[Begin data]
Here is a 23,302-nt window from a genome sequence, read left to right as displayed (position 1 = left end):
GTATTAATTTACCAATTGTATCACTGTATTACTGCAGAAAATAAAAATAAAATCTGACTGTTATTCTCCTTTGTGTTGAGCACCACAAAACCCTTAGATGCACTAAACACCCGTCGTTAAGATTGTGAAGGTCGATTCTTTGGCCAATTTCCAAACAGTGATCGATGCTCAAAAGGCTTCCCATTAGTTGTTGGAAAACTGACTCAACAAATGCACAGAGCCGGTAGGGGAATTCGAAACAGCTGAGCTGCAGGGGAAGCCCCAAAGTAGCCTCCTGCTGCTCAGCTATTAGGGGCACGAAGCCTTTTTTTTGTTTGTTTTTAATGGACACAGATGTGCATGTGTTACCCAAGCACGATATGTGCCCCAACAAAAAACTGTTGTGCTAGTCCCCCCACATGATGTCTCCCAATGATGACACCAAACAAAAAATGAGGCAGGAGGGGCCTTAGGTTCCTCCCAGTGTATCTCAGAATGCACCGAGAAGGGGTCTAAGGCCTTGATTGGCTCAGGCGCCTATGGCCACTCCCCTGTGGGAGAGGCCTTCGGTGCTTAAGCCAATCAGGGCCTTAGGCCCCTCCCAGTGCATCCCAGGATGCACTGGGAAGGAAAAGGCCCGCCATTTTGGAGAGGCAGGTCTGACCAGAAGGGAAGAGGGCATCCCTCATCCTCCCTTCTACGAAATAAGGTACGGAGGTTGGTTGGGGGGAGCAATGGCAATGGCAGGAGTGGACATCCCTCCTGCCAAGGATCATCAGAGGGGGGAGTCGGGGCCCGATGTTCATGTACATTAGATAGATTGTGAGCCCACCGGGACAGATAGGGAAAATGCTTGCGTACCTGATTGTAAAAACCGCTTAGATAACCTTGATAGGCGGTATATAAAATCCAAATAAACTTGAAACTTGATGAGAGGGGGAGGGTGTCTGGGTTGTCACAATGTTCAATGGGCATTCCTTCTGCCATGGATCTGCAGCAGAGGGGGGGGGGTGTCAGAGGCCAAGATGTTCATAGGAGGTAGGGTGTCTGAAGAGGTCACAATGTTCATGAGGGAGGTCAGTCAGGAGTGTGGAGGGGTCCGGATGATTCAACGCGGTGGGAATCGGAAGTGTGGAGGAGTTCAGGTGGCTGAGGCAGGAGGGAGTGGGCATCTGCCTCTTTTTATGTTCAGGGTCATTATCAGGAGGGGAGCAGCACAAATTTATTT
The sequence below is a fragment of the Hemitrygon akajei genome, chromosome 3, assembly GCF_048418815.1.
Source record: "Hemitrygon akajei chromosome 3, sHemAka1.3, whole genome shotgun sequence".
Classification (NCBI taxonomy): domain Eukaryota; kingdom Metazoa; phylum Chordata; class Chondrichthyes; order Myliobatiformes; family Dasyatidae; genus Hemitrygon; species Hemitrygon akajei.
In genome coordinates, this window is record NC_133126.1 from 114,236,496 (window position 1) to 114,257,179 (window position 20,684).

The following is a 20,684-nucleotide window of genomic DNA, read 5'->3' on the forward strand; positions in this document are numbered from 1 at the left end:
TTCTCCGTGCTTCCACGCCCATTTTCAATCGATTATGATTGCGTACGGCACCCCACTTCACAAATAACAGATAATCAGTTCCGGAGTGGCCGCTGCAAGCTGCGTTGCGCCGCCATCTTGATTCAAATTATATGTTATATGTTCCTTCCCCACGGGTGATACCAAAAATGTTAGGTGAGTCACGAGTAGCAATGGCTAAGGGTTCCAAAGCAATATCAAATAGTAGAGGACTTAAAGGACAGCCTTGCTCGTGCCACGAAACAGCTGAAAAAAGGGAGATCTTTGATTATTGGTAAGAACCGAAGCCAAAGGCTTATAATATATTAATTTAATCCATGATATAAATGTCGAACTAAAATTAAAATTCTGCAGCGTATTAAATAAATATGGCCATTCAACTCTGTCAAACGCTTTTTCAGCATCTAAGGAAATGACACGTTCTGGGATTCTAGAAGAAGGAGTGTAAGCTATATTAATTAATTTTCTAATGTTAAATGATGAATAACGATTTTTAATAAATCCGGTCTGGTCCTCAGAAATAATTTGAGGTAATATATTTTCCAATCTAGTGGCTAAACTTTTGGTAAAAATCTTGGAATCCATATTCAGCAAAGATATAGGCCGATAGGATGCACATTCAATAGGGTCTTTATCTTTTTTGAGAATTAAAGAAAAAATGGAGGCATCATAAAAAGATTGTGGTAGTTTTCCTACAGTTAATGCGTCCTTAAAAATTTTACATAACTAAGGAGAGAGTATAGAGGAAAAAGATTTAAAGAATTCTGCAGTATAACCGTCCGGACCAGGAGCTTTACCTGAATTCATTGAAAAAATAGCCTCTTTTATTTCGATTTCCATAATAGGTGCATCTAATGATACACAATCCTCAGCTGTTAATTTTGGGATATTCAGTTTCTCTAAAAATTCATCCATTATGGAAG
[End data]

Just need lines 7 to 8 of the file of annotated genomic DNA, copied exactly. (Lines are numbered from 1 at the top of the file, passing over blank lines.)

The following is a 20,684-nucleotide window of genomic DNA, read 5'->3' on the forward strand; positions in this document are numbered from 1 at the left end:
TTCTCCGTGCTTCCACGCCCATTTTCAATCGATTATGATTGCGTACGGCACCCCACTTCACAAATAACAGATAATCAGTTCCGGAGTGGCCGCTGCAAGCTGCGTTGCGCCGCCATCTTGATTCAAATTATATGTTATATGTTCCTTCCCCACGGGTGATACCAAAAATGTTAGGTGAGTCACGAGTAGCAATGGCTAAGGGTTCCAAAGCAATATCAAATAGTAGAGGACTTAAAGGACAGCCTTGCTCGTGCCACGAAACAGCTGAAAAAAGGGAGATCTTTGATTATTGGTAAGAACCGAAGCCAAAGGCTTATAATATATTAATTTAATCCATGATATAAATGTCGAACTAAAATTAAAATTCTGCAGCGTATTAAATAAATATGGCCATTCAACTCTGTCAAACGCTTTTTCAGCATCTAAGGAAATGACACGTTCTGGGATTCTAGAAGAAGGAGTGTAAGCTATATTAATTAATTTTCTAATGTTAAATGATGAATAACGATTTTTAATAAATCCGGTCTGGTCCTCAGAAATAATTTGAGGTAATATATTTTCCAATCTAGTGGCTAAACTTTTGGTAAAAATCTTGGAATCCATATTCAGCAAAGATATAGGCCGATAGGATGCACATTCAATAGGGTCTTTATCTTTTTTGAGAATTAAAGAAAAAATGGAGGCATCATAAAAAGATTGTGGTAGTTTTCCTACAGTTAATGCGTCCTTAAAAATTTTACATAACTAAGGAGAGAGTATAGAGGAAAAAGATTTAAAGAATTCTGCAGTATAACCGTCCGGACCAGGAGCTTTACCTGAATTCATTGAAAAAATAGCCTCTTTTATTTCGATTTCCATAATAGGTGCATCTAATGATACACAATCCTCAGCTGTTAATTTTGGGATATTCAGTTTCTCTAAAAATTCATCCATTATGGAAG